More than meets the eye
Maybe it’s the timing of the release, coming at the dead zone of post-summer and pre-fall cinematic fare, or the terrific casting, or the solid, thought-provoking moral dilemma at its core, but “The Words” has enough going for it to be recommended. Though cynics will decry its heavy-handed romanticism, the love stories on the periphery of its main plot feel credible enough and are shot with beauty and precision. And the film’s only major flaw doesn’t totally derail its modest ambitions.
Bradley Cooper stars as Rory Jansen, a young, struggling writer who for three years has tried in vain to get a novel published. He marries the beautiful and supportive Dora (Zoe Saldana), and while the couple is honeymooning in Paris, she buys him an old attaché. When Rory finds within the case a tattered, type-written manuscript that contains a magnificent novel by an unknown author, his life will change forever.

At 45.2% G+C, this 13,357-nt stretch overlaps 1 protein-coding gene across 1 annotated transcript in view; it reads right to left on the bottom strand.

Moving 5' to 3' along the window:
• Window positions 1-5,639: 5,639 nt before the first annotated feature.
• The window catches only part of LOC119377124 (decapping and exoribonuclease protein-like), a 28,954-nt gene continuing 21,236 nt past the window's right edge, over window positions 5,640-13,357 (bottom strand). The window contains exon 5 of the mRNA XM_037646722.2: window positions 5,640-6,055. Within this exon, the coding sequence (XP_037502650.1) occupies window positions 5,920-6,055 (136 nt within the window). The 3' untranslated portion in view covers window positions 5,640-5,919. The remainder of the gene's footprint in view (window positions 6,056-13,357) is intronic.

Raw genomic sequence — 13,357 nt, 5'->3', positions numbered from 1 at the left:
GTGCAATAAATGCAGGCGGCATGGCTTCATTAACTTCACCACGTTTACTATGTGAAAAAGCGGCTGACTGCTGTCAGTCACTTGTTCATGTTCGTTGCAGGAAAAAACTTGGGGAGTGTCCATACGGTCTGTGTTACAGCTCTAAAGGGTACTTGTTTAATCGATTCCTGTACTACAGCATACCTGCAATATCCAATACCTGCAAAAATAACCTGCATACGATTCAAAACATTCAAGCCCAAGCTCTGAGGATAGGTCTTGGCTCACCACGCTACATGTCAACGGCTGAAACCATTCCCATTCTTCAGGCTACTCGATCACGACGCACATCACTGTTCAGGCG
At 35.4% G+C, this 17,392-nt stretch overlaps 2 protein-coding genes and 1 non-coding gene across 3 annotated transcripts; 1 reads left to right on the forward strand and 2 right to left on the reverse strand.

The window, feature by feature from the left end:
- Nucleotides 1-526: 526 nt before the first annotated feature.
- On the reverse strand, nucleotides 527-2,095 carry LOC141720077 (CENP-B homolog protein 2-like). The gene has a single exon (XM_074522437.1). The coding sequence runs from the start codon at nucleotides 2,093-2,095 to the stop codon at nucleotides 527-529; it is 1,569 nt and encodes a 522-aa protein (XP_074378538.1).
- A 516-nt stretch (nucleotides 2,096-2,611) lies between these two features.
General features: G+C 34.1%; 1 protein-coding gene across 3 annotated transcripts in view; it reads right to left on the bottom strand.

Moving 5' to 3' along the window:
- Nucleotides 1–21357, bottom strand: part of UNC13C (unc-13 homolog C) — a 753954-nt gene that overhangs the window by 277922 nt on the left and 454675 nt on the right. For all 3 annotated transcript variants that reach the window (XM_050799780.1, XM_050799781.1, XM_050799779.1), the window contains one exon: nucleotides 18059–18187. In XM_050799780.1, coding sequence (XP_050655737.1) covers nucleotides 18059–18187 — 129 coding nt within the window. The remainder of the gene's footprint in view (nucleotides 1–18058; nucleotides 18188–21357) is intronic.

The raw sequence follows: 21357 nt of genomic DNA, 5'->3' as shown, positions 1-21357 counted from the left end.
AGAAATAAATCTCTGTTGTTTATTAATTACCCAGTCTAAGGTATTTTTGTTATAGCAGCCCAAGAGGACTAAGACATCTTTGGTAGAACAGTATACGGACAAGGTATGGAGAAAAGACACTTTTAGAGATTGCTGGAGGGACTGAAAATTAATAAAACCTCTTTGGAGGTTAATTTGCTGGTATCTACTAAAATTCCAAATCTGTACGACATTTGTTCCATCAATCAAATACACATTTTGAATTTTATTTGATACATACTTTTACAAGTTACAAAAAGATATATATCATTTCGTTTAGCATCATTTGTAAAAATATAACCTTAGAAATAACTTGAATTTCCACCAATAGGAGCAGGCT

Plagiarism becomes a compellingly complex issue in large part because of the well-written script, but Cooper and a dilapidated, elderly Jeremy Irons as the novel’s true author provide depth of feeling, with just the right dose of warmth and sadness to their roles. To say Cooper has the chops to hang with the highly regarded, Oscar-winning Irons would be an understatement. As he proved in “Limitless” last year, Cooper is no pretty boy, one-note actor.
Anyone who has struggled to pursue their passion and faced setback after setback will completely understand Rory’s desperate desire not only for financial success but for a validation of what seems to be his very existence.
“The Words” is most effective when it mixes Rory’s tumultuous journey with flashbacks of the true story contained in the novel involving a young WWII soldier (Ben Barnes) and his beautiful French wife (Nora Arnezeder). A major distraction in the film is the unnecessary relating of the entire story by a successful author (Dennis Quaid) in a public forum that just seems to diminish what could have been a poignant ending.
Still, “The Words” is a literary film for folks who like that sort of thing, and is a gentle, quietly stirring reminder of when Hemingway wrote about the world that, “Breaks everyone, and afterward, some are strong at the broken places.”
Rated PG-13 for brief strong language and smoking.